Lundholm-Eades accepts national church management position

| July 20, 2011 | 0 Comments


After working in the archdiocese for 17 years, Jim Lundholm-Eades will leave his current position as parish services and planning director to take a similar position with the National Leadership Roundtable on Church Management, based in Washington, D.C.

Ever since the organization gave him an award in 2010, “they have been talking with me about the possibility of working for them,” said Lundholm-Eades. But, at that time, he was knee deep in the archdiocesan strategic planning process and wanted to help complete the implementation of Archbishop John Nienstedt’s vision of “communio” [gathering to celebrate Christ in Word and sacrament] and “missio” [bearing witness to the faith], as set forth in “Lumen Gentium.”

“More than anything, getting people in relationship around the mission of the church, that’s the plan and that’s what we did,” said Lundholm-Eades, who attends St. Mary of the Lake in White Bear Lake with his wife, Kim.

The Archdiocese of St. Paul and Minneapolis has had a long history of being decentralized, which is an organizational principle, he said, not a theological virtue like ‘communio in missio.’ With the strategic plan in place, the archdiocese will “never be as disconnected as we were,” he added.

The result is that it will make the mission of the church sustainable, and future planning and collaboration will be part of the ongoing life of the archdiocese.

Lessons learned

Lundholm-Eades said he learned a lot from the planning process that he will carry into his new position with the roundtable, which currently offers management tools and training in about 300 dioceses, parishes and institutions.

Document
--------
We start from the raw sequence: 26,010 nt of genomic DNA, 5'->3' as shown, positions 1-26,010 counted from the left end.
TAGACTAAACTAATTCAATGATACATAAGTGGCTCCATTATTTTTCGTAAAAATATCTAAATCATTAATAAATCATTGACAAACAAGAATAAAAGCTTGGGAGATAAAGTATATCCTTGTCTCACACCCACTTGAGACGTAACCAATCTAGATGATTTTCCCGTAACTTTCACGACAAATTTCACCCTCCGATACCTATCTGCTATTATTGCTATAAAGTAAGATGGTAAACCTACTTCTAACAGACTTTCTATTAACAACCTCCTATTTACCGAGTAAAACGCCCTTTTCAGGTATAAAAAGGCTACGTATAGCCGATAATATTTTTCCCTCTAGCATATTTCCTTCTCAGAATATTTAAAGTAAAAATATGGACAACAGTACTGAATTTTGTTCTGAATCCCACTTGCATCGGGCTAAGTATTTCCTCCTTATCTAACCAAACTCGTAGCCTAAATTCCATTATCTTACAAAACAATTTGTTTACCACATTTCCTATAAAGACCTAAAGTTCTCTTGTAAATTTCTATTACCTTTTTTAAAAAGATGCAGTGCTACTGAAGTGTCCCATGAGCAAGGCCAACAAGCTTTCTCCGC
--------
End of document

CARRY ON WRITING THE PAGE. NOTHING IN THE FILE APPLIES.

“I learned that when you are dealing with such a complex organism as the archdiocese at the scale we’re at, no one person can hold the picture and manage all the variables,” he said. “That has to be a team effort.”

More important, he said, planning decisions for the church are about people and by people.

“The plan is about the relationship between parishioners, between pastors and between the archbishop,” he said. “You can take all the complexity of factors and narrow it down to, ‘The archdiocese is gathered for one purpose.

It’s their common agreement among themselves to further the work of Jesus Christ.’”

He said the greatest achievement of the Strategic Plan was creating those relationships among priests, parish leaders and parishioners.

A native of Australia and former Christian Brother, Lundholm-Eades first traveled to the United States in 1990 to study post-traumatic stress disorder in a locked psychiatric ward for six months and then spent 14 months studying chemical dependency at Hazelden in Center City.

“My clinical background was in working with families with chemical dependency and I worked a lot with Aboriginal populations,” he said.

He then returned to the Diocese of Armidale, Australia, where he had co-created Catholic Social Services and served seven years as its director. He helped to train and implement spiritually-based recovery programs to serve Aboriginal families. But, two years later, he returned to the United States to marry, Kim, a student he met while studying here.

Today, the couple has two children and one grandchild; all of them are in Australia for three weeks to visit family members.

Remaining in Minnesota

Lundholm-Eades will return for one last week of work at the archdiocese before beginning his new job, which will allow him to continue to hone his skills in collaboration, management and faith. He will remain based in Minnesota, but will be working with Catholic groups throughout the nation.

“Strategic planning is the most exciting thing I’ve done since being in the archdiocese,” he said. “One of the real pluses was working with Archbishop Nienstedt. I’ve worked with six bishops and he is the most consultative of all.”

He also praised the leadership of Father Peter Laird and the skilled work of every member of the Parish Services Team as they handled many complex and difficult situations.

“I believe the church gets what it needs at the right time,” he said.

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